Love and Care: The Glory Box Tradition of Coptic Women in Australia

Published on Thursday 2 February, 2012

Love and Care, an exhibition being launched at 6pm Friday 10 February at the Hunt Club Community Arts Centre in Deer Park, explores the meaning and significance of the glory box tradition amongst a group of Coptic women in Brimbank in Melbourne’s West.

Ranging in age from their early fifties to late seventies, all ten women involved in the exhibition were born overseas, mostly in Egypt, and are members of the Coptic Orthodox Church, one of the most ancient Christian Churches. Their common languages are Arabic and English. Dr Moya McFadzean, Senior Curator – Migration at Museum Victoria, will open Love and Care which runs to 5 April.

Peter Lewinsky, the chair of Brimbank City Council administrators, will preside over the launch and said that the Love and Care exhibition exemplified the many cultural riches that flow from Brimbank’s diverse population make-up.

“This outstanding exhibition adds to our understanding of the small but important Coptic community based around the St George’s Coptic Orthodox Church in St Albans. Its exploration of the love and care that women bring to marriage and family life, as symbolized by the glory box, is something that we can all appreciate and admire,” he said.

“If you’ve never been to the Hunt Club Community Arts Centre before, this is the perfect excuse to go. This exhibition is one of the most ambitious ever mounted. It’s wonderful to look at – and also shows what unexpected joys can result from working so deeply with a community group over an extended period.”

The exhibition of embroidered tea-towels, tablecloths, marriage pillows, underwear and nighties –plus two collective works – is the culmination of a community arts residency held at the Hunt Club Community Arts Centre throughout 2011.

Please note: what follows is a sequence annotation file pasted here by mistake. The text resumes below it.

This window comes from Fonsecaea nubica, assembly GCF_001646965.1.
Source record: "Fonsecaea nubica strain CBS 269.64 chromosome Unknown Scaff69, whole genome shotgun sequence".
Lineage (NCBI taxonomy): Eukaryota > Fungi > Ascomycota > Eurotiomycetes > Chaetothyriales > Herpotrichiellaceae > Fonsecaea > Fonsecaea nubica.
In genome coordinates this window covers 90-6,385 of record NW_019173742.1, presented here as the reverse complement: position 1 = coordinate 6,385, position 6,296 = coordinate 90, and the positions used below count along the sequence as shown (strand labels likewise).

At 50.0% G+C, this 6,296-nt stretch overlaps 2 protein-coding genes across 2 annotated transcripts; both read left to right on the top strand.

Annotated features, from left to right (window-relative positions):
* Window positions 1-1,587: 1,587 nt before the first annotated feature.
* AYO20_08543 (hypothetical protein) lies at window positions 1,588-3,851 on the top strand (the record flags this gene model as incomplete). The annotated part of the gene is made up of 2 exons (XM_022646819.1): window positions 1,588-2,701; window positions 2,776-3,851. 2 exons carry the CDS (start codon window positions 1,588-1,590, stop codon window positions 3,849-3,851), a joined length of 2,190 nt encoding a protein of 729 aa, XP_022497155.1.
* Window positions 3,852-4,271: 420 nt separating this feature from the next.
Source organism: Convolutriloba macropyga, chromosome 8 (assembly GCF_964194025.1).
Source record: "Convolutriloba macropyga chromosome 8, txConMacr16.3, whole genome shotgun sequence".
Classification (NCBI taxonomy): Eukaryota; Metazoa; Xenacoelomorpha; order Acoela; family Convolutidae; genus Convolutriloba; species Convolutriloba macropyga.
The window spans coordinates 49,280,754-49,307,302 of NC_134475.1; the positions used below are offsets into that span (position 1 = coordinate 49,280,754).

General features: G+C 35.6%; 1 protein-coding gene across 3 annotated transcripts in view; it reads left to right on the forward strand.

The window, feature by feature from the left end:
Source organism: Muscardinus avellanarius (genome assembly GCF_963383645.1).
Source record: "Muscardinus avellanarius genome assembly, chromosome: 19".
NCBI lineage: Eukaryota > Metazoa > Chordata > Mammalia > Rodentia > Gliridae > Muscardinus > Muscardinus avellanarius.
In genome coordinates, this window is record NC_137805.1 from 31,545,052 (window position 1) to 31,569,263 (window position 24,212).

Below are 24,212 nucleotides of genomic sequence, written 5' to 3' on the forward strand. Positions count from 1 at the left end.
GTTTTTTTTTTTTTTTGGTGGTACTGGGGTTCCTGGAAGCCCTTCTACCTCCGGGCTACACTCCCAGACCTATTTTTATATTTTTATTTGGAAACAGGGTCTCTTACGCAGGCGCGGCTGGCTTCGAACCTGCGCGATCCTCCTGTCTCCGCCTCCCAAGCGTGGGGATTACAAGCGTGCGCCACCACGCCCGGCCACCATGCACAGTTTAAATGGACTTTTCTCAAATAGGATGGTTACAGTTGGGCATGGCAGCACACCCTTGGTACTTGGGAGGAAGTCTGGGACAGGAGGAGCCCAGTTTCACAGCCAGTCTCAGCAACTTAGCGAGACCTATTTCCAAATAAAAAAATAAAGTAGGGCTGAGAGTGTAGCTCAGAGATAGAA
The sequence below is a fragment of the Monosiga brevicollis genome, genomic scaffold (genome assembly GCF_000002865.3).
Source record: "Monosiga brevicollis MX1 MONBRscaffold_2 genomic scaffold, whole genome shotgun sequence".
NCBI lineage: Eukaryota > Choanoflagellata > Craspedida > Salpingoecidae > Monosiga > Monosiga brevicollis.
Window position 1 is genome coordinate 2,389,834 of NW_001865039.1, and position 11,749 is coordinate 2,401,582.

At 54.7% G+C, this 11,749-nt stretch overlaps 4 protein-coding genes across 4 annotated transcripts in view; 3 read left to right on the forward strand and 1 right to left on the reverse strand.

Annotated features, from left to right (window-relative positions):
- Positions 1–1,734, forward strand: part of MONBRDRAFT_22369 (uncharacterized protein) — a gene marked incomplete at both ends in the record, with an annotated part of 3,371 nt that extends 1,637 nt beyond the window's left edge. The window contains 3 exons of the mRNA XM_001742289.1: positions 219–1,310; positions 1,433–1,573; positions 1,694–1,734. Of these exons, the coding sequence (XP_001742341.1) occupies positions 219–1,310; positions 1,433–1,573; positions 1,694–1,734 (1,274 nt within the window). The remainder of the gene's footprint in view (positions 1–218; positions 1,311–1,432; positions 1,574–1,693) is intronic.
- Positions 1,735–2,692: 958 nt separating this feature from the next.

Members of the Coptic Women’s Association worked with professional artists Tamara Marwood and Angie Russi and Victoria University researchers, Professor Marty Grace and Dr Enza Gandolfo, to explore and renew the traditional textile aesthetics connected with glory boxes in Coptic culture.

“Central to the project and the group are the experiences of migration, ageing, and the importance of having some cultural continuity alongside the new life in the new country,” Professor Grace said.

The research led to a book Love and Care: The glory box tradition of Coptic women in Australia (Vulgar Press, 2011) to be launched at the exhibition opening. The Coptic women relate their personal stories and reflect on creative expression, craft making, the tradition of the glory box and their own experiences of motherhood and migration, and families and culture.

Both as a material object and as a tradition, the glory box has almost disappeared from contemporary life in Australia. Interestingly, the term ‘glory box’ appears to be used only in Australia and New Zealand. Elsewhere, the collection of linen and lingerie made by young women, their mothers and grandmothers is usually referred to as a ‘hope chest’ or ‘trousseau’.